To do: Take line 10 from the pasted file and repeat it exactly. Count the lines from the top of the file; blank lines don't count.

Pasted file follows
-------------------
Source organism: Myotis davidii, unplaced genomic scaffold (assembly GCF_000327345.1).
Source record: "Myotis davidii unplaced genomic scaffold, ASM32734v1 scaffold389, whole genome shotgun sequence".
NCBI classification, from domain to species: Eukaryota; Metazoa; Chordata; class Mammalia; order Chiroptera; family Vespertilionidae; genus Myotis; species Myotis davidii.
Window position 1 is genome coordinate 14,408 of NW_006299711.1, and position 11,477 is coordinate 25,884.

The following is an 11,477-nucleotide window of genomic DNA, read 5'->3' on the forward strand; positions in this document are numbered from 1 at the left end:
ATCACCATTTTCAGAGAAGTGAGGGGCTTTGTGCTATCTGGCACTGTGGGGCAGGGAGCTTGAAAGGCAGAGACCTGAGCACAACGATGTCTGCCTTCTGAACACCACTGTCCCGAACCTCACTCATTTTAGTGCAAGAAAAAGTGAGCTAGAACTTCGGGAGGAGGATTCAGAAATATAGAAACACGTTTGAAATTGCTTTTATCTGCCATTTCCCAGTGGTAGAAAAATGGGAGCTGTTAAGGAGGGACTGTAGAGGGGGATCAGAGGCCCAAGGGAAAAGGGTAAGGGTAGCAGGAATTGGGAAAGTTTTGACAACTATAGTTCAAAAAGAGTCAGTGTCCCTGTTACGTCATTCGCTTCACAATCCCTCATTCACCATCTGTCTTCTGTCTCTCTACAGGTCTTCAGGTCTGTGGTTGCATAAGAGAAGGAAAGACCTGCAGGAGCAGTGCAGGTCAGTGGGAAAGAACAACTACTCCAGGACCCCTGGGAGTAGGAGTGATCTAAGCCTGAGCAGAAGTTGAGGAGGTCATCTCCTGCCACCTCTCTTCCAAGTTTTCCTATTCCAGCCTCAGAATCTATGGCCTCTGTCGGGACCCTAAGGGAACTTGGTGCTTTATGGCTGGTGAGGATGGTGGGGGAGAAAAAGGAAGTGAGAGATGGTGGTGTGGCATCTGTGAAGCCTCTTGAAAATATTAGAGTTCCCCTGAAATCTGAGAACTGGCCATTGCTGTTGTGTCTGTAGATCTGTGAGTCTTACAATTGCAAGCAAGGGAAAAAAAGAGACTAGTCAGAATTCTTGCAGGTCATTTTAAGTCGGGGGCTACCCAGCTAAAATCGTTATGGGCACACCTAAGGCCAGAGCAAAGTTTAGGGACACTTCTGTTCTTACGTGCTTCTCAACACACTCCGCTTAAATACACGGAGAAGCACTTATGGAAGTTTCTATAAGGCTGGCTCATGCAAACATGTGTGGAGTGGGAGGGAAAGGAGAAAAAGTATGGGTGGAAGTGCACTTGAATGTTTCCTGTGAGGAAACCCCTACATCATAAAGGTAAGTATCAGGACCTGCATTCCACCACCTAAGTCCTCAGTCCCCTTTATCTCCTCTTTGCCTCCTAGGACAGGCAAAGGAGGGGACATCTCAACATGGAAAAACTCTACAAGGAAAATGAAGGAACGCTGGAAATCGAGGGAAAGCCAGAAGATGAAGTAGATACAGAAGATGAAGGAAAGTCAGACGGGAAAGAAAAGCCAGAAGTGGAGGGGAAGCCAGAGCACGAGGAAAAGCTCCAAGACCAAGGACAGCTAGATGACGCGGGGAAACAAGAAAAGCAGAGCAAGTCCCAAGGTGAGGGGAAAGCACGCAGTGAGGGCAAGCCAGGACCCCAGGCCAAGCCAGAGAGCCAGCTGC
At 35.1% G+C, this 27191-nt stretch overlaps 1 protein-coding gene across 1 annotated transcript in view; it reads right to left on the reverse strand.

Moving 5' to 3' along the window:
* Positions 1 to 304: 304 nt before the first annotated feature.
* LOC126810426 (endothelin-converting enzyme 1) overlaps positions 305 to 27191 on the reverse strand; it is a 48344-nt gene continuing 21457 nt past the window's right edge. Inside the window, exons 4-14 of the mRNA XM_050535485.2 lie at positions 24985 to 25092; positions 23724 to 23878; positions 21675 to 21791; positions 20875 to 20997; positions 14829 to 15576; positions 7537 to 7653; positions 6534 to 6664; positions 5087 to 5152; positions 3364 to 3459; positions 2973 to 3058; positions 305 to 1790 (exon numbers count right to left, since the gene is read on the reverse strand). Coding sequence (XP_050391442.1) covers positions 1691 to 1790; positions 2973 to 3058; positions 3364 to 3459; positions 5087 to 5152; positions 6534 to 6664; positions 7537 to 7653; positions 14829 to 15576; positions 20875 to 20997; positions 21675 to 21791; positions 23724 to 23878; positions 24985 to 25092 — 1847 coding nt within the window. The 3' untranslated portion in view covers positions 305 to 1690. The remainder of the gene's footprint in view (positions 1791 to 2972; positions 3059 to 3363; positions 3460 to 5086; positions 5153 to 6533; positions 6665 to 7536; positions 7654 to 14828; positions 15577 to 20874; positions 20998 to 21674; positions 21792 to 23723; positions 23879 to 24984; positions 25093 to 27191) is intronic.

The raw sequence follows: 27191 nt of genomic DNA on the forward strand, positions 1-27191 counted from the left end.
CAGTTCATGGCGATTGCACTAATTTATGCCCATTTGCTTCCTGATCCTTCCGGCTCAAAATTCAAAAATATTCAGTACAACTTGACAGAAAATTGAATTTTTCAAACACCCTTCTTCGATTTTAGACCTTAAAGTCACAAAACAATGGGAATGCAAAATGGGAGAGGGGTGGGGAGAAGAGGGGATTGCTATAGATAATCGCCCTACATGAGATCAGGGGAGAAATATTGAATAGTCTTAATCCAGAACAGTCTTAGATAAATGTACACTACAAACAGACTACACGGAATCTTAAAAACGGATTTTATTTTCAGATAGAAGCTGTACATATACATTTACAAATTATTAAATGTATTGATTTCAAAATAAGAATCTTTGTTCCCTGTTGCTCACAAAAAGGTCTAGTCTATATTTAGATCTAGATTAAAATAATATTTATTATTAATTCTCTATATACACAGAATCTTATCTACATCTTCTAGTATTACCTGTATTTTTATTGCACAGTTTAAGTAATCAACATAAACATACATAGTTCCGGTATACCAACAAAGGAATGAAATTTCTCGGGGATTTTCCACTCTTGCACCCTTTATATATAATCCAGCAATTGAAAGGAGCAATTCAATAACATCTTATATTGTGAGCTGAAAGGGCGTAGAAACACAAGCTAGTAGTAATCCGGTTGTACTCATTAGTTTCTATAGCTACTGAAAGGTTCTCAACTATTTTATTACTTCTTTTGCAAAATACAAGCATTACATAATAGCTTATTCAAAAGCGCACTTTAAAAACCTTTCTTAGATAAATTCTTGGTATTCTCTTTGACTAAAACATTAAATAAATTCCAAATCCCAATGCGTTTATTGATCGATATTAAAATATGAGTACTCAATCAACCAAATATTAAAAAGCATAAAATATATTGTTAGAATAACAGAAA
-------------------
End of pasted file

* LOC126810426 (endothelin-converting enzyme 1) overlaps positions 305 to 27191 on the reverse strand; it is a 48344-nt gene continuing 21457 nt past the window's right edge. Inside the window, exons 4-14 of the mRNA XM_050535485.2 lie at positions 24985 to 25092; positions 23724 to 23878; positions 21675 to 21791; positions 20875 to 20997; positions 14829 to 15576; positions 7537 to 7653; positions 6534 to 6664; positions 5087 to 5152; positions 3364 to 3459; positions 2973 to 3058; positions 305 to 1790 (exon numbers count right to left, since the gene is read on the reverse strand). Coding sequence (XP_050391442.1) covers positions 1691 to 1790; positions 2973 to 3058; positions 3364 to 3459; positions 5087 to 5152; positions 6534 to 6664; positions 7537 to 7653; positions 14829 to 15576; positions 20875 to 20997; positions 21675 to 21791; positions 23724 to 23878; positions 24985 to 25092 — 1847 coding nt within the window. The 3' untranslated portion in view covers positions 305 to 1690. The remainder of the gene's footprint in view (positions 1791 to 2972; positions 3059 to 3363; positions 3460 to 5086; positions 5153 to 6533; positions 6665 to 7536; positions 7654 to 14828; positions 15577 to 20874; positions 20998 to 21674; positions 21792 to 23723; positions 23879 to 24984; positions 25093 to 27191) is intronic.